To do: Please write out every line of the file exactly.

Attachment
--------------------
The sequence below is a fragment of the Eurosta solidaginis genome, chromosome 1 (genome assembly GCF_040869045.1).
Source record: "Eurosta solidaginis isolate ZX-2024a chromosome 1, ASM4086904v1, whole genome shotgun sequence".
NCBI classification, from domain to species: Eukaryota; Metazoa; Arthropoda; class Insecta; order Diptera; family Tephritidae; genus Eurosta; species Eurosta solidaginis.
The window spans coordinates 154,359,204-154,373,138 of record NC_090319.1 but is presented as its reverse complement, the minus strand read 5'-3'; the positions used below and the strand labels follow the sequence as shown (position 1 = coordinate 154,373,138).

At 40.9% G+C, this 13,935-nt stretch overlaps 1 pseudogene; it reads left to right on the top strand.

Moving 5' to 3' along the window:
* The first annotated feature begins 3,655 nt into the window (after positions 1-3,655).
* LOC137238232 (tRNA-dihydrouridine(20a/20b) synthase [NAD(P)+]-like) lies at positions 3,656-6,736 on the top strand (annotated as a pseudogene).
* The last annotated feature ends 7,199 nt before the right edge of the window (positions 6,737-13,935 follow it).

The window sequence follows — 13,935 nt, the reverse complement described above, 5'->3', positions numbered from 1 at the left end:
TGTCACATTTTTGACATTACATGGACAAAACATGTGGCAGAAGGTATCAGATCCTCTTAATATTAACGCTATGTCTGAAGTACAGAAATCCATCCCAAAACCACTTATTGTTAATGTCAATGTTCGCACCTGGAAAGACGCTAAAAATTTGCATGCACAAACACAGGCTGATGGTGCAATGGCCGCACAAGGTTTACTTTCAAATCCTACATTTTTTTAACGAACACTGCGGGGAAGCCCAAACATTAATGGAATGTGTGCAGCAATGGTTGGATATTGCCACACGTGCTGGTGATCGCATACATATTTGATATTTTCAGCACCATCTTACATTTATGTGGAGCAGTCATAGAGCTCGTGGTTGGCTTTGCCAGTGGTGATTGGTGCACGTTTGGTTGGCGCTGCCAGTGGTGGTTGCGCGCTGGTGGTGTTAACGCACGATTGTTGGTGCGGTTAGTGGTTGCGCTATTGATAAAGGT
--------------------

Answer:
The sequence below is a fragment of the Eurosta solidaginis genome, chromosome 1 (genome assembly GCF_040869045.1).
Source record: "Eurosta solidaginis isolate ZX-2024a chromosome 1, ASM4086904v1, whole genome shotgun sequence".
NCBI classification, from domain to species: Eukaryota; Metazoa; Arthropoda; class Insecta; order Diptera; family Tephritidae; genus Eurosta; species Eurosta solidaginis.
The window spans coordinates 154,359,204-154,373,138 of record NC_090319.1 but is presented as its reverse complement, the minus strand read 5'-3'; the positions used below and the strand labels follow the sequence as shown (position 1 = coordinate 154,373,138).

At 40.9% G+C, this 13,935-nt stretch overlaps 1 pseudogene; it reads left to right on the top strand.

Moving 5' to 3' along the window:
* The first annotated feature begins 3,655 nt into the window (after positions 1-3,655).
* LOC137238232 (tRNA-dihydrouridine(20a/20b) synthase [NAD(P)+]-like) lies at positions 3,656-6,736 on the top strand (annotated as a pseudogene).
* The last annotated feature ends 7,199 nt before the right edge of the window (positions 6,737-13,935 follow it).

The window sequence follows — 13,935 nt, the reverse complement described above, 5'->3', positions numbered from 1 at the left end:
TGTCACATTTTTGACATTACATGGACAAAACATGTGGCAGAAGGTATCAGATCCTCTTAATATTAACGCTATGTCTGAAGTACAGAAATCCATCCCAAAACCACTTATTGTTAATGTCAATGTTCGCACCTGGAAAGACGCTAAAAATTTGCATGCACAAACACAGGCTGATGGTGCAATGGCCGCACAAGGTTTACTTTCAAATCCTACATTTTTTTAACGAACACTGCGGGGAAGCCCAAACATTAATGGAATGTGTGCAGCAATGGTTGGATATTGCCACACGTGCTGGTGATCGCATACATATTTGATATTTTCAGCACCATCTTACATTTATGTGGAGCAGTCATAGAGCTCGTGGTTGGCTTTGCCAGTGGTGATTGGTGCACGTTTGGTTGGCGCTGCCAGTGGTGGTTGCGCGCTGGTGGTGTTAACGCACGATTGTTGGTGCGGTTAGTGGTTGCGCTATTGATAAAGGT